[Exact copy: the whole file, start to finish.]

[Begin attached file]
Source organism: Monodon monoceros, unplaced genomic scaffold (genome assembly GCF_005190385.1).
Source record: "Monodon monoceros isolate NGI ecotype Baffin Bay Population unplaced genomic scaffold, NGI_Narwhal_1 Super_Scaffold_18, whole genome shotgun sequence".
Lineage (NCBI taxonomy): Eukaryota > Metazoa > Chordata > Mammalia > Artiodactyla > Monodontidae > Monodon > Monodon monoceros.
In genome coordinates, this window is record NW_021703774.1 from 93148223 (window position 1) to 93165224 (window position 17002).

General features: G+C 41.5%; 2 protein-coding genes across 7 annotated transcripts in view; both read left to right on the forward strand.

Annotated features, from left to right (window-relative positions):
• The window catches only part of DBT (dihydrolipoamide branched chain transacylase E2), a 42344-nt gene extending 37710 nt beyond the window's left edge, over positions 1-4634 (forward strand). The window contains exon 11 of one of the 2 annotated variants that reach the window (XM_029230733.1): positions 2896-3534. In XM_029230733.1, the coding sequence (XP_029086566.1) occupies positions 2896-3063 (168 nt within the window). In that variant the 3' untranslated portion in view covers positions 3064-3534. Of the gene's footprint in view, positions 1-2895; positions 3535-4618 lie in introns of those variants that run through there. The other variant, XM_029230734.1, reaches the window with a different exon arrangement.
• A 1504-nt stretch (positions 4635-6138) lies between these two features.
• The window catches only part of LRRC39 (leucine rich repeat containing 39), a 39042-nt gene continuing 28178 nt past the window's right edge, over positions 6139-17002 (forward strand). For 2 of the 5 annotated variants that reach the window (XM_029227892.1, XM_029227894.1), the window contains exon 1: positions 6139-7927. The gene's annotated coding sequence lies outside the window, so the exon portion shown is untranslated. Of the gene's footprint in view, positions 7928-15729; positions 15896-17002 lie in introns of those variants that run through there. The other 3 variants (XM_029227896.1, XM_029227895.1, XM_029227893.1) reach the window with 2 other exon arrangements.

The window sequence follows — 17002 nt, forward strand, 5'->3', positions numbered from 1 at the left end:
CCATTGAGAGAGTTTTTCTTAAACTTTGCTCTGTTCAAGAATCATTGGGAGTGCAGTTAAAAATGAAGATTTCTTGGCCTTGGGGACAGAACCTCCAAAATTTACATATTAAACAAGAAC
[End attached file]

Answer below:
Source organism: Monodon monoceros, unplaced genomic scaffold (genome assembly GCF_005190385.1).
Source record: "Monodon monoceros isolate NGI ecotype Baffin Bay Population unplaced genomic scaffold, NGI_Narwhal_1 Super_Scaffold_18, whole genome shotgun sequence".
Lineage (NCBI taxonomy): Eukaryota > Metazoa > Chordata > Mammalia > Artiodactyla > Monodontidae > Monodon > Monodon monoceros.
In genome coordinates, this window is record NW_021703774.1 from 93148223 (window position 1) to 93165224 (window position 17002).

General features: G+C 41.5%; 2 protein-coding genes across 7 annotated transcripts in view; both read left to right on the forward strand.

Annotated features, from left to right (window-relative positions):
• The window catches only part of DBT (dihydrolipoamide branched chain transacylase E2), a 42344-nt gene extending 37710 nt beyond the window's left edge, over positions 1-4634 (forward strand). The window contains exon 11 of one of the 2 annotated variants that reach the window (XM_029230733.1): positions 2896-3534. In XM_029230733.1, the coding sequence (XP_029086566.1) occupies positions 2896-3063 (168 nt within the window). In that variant the 3' untranslated portion in view covers positions 3064-3534. Of the gene's footprint in view, positions 1-2895; positions 3535-4618 lie in introns of those variants that run through there. The other variant, XM_029230734.1, reaches the window with a different exon arrangement.
• A 1504-nt stretch (positions 4635-6138) lies between these two features.
• The window catches only part of LRRC39 (leucine rich repeat containing 39), a 39042-nt gene continuing 28178 nt past the window's right edge, over positions 6139-17002 (forward strand). For 2 of the 5 annotated variants that reach the window (XM_029227892.1, XM_029227894.1), the window contains exon 1: positions 6139-7927. The gene's annotated coding sequence lies outside the window, so the exon portion shown is untranslated. Of the gene's footprint in view, positions 7928-15729; positions 15896-17002 lie in introns of those variants that run through there. The other 3 variants (XM_029227896.1, XM_029227895.1, XM_029227893.1) reach the window with 2 other exon arrangements.

The window sequence follows — 17002 nt, forward strand, 5'->3', positions numbered from 1 at the left end:
CCATTGAGAGAGTTTTTCTTAAACTTTGCTCTGTTCAAGAATCATTGGGAGTGCAGTTAAAAATGAAGATTTCTTGGCCTTGGGGACAGAACCTCCAAAATTTACATATTAAACAAGAAC